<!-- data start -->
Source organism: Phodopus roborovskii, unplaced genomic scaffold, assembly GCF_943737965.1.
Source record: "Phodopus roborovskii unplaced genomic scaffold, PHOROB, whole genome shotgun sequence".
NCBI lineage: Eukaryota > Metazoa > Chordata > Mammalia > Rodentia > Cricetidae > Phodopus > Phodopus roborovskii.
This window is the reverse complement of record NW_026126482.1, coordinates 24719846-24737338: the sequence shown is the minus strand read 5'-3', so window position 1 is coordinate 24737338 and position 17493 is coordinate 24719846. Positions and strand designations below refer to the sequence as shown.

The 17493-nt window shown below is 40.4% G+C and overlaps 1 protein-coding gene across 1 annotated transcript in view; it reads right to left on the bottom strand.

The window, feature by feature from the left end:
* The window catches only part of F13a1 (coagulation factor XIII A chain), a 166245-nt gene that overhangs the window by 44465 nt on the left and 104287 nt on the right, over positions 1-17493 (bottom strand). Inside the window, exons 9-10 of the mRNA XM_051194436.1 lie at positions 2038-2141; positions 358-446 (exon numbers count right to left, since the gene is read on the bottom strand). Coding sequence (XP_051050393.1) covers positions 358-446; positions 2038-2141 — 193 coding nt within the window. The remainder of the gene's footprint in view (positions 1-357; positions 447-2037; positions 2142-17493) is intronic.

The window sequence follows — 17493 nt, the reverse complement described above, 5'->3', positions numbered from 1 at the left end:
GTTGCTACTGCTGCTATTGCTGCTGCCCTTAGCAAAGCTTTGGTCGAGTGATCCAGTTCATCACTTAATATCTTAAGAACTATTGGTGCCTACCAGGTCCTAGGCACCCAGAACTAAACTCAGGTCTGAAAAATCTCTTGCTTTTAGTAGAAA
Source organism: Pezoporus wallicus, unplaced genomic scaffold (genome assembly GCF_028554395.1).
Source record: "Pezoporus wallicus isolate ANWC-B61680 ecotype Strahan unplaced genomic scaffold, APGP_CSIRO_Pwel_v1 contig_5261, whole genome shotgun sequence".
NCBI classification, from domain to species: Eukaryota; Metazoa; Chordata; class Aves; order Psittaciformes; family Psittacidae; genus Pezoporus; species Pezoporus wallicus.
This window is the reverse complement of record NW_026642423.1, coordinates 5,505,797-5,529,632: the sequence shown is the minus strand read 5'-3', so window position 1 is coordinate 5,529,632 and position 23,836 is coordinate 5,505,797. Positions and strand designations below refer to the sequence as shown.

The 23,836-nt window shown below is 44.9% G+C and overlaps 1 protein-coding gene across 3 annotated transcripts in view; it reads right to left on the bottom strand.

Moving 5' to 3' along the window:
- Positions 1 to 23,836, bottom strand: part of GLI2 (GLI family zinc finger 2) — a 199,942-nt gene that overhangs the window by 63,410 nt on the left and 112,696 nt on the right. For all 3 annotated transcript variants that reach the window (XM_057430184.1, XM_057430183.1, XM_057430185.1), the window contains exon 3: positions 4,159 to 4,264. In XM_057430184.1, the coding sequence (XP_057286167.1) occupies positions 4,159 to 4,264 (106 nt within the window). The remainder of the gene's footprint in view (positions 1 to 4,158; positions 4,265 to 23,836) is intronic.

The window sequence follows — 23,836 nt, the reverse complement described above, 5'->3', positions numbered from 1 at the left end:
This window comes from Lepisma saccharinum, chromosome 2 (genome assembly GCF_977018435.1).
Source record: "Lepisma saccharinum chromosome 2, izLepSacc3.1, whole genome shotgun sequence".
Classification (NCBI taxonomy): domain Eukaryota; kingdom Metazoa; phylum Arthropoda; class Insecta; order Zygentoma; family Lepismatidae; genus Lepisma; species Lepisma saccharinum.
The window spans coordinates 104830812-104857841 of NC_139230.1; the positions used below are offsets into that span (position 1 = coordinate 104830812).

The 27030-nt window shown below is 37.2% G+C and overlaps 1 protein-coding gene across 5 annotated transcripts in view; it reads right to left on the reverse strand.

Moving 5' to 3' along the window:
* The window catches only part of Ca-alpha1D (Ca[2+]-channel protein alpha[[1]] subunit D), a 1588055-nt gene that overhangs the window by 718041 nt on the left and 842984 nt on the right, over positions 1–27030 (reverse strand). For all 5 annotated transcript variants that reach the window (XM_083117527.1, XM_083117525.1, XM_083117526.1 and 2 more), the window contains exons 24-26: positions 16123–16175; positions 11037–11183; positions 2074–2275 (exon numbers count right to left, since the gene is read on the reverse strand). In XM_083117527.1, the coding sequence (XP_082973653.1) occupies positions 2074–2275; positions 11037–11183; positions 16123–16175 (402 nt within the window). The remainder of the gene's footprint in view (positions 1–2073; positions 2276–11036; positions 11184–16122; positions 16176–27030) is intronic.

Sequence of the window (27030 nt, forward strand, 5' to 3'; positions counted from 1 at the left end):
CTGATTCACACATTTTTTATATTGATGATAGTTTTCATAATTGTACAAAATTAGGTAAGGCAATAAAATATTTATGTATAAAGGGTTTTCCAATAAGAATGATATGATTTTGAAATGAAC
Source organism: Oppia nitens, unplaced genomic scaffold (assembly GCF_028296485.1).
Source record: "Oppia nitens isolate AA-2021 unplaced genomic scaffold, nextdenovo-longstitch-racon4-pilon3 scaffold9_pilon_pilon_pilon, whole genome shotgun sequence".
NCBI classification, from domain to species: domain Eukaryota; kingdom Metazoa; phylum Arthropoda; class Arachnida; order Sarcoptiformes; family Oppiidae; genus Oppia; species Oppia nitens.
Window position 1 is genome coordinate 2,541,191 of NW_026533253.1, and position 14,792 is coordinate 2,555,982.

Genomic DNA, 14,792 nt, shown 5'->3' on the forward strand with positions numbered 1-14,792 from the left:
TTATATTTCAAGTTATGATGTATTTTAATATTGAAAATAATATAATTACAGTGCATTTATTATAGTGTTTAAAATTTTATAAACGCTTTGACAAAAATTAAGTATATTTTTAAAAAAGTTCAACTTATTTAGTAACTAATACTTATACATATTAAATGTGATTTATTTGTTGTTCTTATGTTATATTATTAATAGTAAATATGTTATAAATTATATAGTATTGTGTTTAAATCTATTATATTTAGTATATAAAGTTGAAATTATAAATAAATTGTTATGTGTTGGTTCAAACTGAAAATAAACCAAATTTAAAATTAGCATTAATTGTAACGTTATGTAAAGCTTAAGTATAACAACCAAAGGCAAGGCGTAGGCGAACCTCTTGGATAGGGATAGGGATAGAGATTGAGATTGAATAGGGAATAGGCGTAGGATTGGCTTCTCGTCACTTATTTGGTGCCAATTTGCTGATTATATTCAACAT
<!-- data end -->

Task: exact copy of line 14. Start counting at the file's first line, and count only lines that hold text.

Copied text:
The 23,836-nt window shown below is 44.9% G+C and overlaps 1 protein-coding gene across 3 annotated transcripts in view; it reads right to left on the bottom strand.